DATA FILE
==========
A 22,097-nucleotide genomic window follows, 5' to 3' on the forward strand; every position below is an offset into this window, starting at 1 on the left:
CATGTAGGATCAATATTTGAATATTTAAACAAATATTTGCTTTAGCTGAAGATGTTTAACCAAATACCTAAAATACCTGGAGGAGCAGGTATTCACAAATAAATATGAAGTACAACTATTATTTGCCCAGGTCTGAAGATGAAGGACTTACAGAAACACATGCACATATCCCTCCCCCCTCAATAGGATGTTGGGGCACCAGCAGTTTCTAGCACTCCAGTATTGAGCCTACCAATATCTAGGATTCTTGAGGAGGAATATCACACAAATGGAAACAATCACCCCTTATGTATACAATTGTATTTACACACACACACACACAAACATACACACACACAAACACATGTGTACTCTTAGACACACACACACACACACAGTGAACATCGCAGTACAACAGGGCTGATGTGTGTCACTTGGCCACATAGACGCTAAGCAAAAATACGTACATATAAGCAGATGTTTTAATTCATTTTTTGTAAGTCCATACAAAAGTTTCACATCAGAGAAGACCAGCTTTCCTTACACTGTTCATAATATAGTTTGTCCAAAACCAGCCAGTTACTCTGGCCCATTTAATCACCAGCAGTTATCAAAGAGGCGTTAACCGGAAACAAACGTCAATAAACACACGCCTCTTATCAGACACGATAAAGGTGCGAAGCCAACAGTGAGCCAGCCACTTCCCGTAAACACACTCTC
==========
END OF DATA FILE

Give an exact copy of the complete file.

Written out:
A 22,097-nucleotide genomic window follows, 5' to 3' on the forward strand; every position below is an offset into this window, starting at 1 on the left:
CATGTAGGATCAATATTTGAATATTTAAACAAATATTTGCTTTAGCTGAAGATGTTTAACCAAATACCTAAAATACCTGGAGGAGCAGGTATTCACAAATAAATATGAAGTACAACTATTATTTGCCCAGGTCTGAAGATGAAGGACTTACAGAAACACATGCACATATCCCTCCCCCCTCAATAGGATGTTGGGGCACCAGCAGTTTCTAGCACTCCAGTATTGAGCCTACCAATATCTAGGATTCTTGAGGAGGAATATCACACAAATGGAAACAATCACCCCTTATGTATACAATTGTATTTACACACACACACACACAAACATACACACACACAAACACATGTGTACTCTTAGACACACACACACACACACAGTGAACATCGCAGTACAACAGGGCTGATGTGTGTCACTTGGCCACATAGACGCTAAGCAAAAATACGTACATATAAGCAGATGTTTTAATTCATTTTTTGTAAGTCCATACAAAAGTTTCACATCAGAGAAGACCAGCTTTCCTTACACTGTTCATAATATAGTTTGTCCAAAACCAGCCAGTTACTCTGGCCCATTTAATCACCAGCAGTTATCAAAGAGGCGTTAACCGGAAACAAACGTCAATAAACACACGCCTCTTATCAGACACGATAAAGGTGCGAAGCCAACAGTGAGCCAGCCACTTCCCGTAAACACACTCTC